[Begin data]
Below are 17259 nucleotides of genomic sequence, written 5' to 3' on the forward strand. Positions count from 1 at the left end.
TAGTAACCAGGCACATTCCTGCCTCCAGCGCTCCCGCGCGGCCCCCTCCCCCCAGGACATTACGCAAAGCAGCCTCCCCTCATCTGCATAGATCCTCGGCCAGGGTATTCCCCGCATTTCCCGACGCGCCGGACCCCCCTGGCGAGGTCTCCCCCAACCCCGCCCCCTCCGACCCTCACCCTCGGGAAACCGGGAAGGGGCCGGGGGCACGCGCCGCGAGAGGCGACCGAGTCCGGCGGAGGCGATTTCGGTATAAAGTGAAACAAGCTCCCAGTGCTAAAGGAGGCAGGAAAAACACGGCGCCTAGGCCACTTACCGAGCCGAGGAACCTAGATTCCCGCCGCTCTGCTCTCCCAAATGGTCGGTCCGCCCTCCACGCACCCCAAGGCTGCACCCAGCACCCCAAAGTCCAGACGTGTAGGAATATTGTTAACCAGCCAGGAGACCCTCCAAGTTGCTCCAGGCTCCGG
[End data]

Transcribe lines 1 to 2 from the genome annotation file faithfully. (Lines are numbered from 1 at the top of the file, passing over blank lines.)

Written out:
Below are 17259 nucleotides of genomic sequence, written 5' to 3' on the forward strand. Positions count from 1 at the left end.
TAGTAACCAGGCACATTCCTGCCTCCAGCGCTCCCGCGCGGCCCCCTCCCCCCAGGACATTACGCAAAGCAGCCTCCCCTCATCTGCATAGATCCTCGGCCAGGGTATTCCCCGCATTTCCCGACGCGCCGGACCCCCCTGGCGAGGTCTCCCCCAACCCCGCCCCCTCCGACCCTCACCCTCGGGAAACCGGGAAGGGGCCGGGGGCACGCGCCGCGAGAGGCGACCGAGTCCGGCGGAGGCGATTTCGGTATAAAGTGAAACAAGCTCCCAGTGCTAAAGGAGGCAGGAAAAACACGGCGCCTAGGCCACTTACCGAGCCGAGGAACCTAGATTCCCGCCGCTCTGCTCTCCCAAATGGTCGGTCCGCCCTCCACGCACCCCAAGGCTGCACCCAGCACCCCAAAGTCCAGACGTGTAGGAATATTGTTAACCAGCCAGGAGACCCTCCAAGTTGCTCCAGGCTCCGG